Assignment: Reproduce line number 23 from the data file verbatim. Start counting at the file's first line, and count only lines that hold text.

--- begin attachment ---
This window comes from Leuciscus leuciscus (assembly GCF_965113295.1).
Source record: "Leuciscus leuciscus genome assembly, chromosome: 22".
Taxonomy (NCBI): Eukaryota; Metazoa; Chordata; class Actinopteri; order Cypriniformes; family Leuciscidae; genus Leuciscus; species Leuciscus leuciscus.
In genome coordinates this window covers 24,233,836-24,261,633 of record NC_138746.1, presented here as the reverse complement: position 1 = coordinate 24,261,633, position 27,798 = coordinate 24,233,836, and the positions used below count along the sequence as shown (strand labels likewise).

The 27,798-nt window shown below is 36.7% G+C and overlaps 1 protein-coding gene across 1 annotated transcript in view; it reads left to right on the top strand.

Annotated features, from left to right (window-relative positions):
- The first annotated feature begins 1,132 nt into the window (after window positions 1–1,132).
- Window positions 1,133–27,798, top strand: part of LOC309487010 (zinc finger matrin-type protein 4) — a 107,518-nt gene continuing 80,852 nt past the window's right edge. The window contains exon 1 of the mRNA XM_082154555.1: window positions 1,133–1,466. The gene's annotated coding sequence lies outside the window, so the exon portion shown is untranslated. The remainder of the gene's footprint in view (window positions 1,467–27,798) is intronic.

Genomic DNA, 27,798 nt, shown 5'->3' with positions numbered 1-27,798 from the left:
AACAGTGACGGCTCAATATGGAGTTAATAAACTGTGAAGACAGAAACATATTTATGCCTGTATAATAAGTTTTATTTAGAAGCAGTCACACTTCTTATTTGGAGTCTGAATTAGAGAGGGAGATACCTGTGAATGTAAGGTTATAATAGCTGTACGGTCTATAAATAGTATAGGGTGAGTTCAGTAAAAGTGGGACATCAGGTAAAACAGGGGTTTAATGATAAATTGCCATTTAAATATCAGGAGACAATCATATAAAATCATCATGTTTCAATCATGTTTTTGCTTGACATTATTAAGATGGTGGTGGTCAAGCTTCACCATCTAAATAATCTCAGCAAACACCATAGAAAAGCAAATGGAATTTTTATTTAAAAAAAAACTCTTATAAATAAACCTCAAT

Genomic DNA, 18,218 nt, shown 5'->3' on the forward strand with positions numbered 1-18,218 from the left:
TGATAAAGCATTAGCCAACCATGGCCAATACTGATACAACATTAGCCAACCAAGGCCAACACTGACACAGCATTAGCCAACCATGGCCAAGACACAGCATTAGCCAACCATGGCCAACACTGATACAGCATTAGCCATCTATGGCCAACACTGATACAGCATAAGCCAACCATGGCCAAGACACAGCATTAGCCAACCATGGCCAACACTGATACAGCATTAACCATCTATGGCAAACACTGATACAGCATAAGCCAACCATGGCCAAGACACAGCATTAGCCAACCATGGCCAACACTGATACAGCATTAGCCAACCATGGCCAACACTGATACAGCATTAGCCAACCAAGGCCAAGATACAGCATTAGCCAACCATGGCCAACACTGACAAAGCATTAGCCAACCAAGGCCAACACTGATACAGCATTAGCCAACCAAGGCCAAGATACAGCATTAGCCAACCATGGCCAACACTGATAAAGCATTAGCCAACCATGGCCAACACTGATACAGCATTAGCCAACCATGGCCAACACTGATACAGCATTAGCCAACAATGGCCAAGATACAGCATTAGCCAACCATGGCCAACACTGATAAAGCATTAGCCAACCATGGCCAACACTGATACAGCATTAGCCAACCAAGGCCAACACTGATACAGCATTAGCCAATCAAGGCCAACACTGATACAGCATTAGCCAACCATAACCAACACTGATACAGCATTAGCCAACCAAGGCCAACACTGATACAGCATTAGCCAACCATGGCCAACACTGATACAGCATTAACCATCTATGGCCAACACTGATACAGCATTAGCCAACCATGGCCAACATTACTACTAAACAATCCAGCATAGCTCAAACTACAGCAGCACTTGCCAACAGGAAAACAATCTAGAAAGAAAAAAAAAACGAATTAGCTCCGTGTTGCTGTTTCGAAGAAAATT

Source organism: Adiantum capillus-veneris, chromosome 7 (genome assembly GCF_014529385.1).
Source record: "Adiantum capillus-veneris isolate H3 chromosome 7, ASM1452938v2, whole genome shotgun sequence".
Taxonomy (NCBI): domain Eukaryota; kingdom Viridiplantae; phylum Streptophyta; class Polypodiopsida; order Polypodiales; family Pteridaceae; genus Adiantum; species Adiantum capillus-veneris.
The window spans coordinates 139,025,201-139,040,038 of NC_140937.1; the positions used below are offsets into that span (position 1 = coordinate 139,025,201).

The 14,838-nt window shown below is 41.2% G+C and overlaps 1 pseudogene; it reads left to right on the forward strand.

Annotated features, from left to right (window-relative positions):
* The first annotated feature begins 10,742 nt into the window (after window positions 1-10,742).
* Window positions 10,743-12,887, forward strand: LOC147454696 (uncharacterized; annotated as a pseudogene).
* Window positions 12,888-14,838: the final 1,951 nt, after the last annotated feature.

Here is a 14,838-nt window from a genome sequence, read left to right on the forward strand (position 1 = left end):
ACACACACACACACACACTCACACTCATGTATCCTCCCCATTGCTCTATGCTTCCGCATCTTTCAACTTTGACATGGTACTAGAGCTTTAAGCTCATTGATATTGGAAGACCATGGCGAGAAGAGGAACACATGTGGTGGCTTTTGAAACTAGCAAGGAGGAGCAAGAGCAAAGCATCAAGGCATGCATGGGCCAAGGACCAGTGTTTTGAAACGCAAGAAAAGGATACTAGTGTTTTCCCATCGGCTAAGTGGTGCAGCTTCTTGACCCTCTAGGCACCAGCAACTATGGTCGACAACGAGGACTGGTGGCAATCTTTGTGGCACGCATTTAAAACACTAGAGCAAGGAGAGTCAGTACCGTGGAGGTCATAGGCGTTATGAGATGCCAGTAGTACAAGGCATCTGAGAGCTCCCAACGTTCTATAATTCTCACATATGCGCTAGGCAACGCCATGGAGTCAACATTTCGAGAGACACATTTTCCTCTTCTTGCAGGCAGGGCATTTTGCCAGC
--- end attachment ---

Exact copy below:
ACACACACACACACACACTCACACTCATGTATCCTCCCCATTGCTCTATGCTTCCGCATCTTTCAACTTTGACATGGTACTAGAGCTTTAAGCTCATTGATATTGGAAGACCATGGCGAGAAGAGGAACACATGTGGTGGCTTTTGAAACTAGCAAGGAGGAGCAAGAGCAAAGCATCAAGGCATGCATGGGCCAAGGACCAGTGTTTTGAAACGCAAGAAAAGGATACTAGTGTTTTCCCATCGGCTAAGTGGTGCAGCTTCTTGACCCTCTAGGCACCAGCAACTATGGTCGACAACGAGGACTGGTGGCAATCTTTGTGGCACGCATTTAAAACACTAGAGCAAGGAGAGTCAGTACCGTGGAGGTCATAGGCGTTATGAGATGCCAGTAGTACAAGGCATCTGAGAGCTCCCAACGTTCTATAATTCTCACATATGCGCTAGGCAACGCCATGGAGTCAACATTTCGAGAGACACATTTTCCTCTTCTTGCAGGCAGGGCATTTTGCCAGC